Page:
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Excerpt The Renal National Service Framework (NSF), and the subsequent NICE Clinical Practice Guideline for early identification and management of adults with chronic kidney disease (CKD) in primary and secondary care (CG73), served to emphasise the change in focus in renal medicine from treatment of established kidney disease to earlier identification and prevention of kidney disease. CKD describes abnormal kidney function and/or structure. It is common, frequently unrecognised and often coexists with other conditions (for example, cardiovascular disease and diabetes). Moderate to severe CKD also carries an increased risk of other significant adverse outcomes such acute kidney injury, falls, frailty and mortality. The risk of developing CKD increases with increasing age, and some conditions that coexist with CKD become more severe and increasingly prevalent as kidney dysfunction advances. CKD can progress to end-stage kidney disease (ESKD)in a small but significant percentage of people. CKD is usually asymptomatic but it is detectable, and tests for detecting CKD are both simple and freely available. There is evidence that treatment can prevent or delay the progression of CKD, reduce or prevent the development of complications and reduce the risk of cardiovascular disease. However, because of a lack of specific symptoms, CKD frequently remains undetected and unrecognised. As a consequence people with CKD are often not diagnosed, or diagnosed late when CKD is at an advanced stage. Late diagnosis is associated with increased morbidity, mortality and healthcare associated costs. Copyright © National Clinical Guideline Centre, 2014.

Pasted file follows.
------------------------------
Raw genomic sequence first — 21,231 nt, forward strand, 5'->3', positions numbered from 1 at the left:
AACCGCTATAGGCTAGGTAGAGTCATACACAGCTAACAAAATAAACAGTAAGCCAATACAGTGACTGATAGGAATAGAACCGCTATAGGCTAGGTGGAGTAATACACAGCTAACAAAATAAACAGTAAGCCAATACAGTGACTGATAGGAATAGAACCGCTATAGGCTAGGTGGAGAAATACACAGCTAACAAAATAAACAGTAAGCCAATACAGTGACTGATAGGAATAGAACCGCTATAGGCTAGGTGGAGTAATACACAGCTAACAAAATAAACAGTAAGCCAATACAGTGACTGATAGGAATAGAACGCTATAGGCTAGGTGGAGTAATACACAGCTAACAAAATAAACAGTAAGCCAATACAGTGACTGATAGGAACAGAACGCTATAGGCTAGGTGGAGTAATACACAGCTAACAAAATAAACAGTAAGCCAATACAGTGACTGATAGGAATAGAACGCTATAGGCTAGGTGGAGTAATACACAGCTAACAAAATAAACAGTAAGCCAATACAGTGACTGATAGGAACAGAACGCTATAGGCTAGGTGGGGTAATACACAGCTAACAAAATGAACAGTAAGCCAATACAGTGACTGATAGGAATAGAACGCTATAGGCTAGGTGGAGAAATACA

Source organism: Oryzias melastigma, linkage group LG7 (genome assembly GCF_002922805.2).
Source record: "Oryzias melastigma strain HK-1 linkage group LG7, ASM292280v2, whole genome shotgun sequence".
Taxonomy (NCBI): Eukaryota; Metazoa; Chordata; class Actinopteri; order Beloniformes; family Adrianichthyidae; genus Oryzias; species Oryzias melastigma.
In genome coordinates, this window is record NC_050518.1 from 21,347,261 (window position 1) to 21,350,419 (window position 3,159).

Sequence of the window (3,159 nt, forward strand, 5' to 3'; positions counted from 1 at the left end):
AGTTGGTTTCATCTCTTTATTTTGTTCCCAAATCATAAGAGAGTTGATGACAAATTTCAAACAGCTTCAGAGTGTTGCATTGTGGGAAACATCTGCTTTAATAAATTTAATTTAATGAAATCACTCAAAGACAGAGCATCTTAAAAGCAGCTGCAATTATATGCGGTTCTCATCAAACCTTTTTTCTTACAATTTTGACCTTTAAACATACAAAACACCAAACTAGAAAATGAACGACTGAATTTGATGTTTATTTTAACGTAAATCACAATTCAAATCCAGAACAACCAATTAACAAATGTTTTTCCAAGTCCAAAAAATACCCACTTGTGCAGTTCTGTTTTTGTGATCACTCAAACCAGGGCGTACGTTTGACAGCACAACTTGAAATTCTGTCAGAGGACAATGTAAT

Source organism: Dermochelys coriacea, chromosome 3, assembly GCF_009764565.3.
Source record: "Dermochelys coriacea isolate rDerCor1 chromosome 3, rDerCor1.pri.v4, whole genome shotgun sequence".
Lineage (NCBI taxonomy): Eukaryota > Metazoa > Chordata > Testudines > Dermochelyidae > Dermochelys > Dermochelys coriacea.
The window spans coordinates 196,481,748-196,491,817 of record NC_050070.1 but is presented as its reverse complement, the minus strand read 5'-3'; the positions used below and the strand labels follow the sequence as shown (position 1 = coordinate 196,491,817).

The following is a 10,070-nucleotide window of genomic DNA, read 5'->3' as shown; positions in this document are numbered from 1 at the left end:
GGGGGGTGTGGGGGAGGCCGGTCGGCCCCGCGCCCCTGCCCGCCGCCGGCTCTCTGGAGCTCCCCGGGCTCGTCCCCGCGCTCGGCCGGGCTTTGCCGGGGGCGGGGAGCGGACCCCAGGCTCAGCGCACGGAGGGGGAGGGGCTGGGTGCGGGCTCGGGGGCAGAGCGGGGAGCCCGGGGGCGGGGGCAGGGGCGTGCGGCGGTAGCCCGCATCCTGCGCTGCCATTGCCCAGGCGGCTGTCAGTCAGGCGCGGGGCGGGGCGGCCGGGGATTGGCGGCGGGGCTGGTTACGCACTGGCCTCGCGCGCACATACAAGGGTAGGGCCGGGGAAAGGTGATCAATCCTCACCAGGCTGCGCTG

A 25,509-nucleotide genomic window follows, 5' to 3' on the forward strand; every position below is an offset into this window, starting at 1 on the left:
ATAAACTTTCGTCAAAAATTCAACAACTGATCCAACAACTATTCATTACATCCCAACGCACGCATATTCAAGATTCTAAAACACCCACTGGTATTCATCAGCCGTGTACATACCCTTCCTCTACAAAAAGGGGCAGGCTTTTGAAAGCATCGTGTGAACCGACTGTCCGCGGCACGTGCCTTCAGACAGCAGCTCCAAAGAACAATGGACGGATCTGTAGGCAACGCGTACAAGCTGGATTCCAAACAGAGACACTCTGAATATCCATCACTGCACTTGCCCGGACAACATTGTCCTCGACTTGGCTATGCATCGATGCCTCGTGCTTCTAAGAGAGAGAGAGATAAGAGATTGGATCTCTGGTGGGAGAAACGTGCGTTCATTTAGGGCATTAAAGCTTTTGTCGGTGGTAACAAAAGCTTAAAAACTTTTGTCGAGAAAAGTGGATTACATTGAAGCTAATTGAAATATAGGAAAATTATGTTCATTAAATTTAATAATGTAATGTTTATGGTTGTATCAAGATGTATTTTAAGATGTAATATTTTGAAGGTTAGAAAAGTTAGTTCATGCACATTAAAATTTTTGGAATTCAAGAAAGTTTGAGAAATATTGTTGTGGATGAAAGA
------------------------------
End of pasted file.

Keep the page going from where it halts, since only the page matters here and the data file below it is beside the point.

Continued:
This article was published in Chronic Kidney Disease (Partial Update): Early Identification and Management of Chronic Kidney Disease in Adults in Primary and Secondary Care
and referenced in Journal of Nephrology & Therapeutics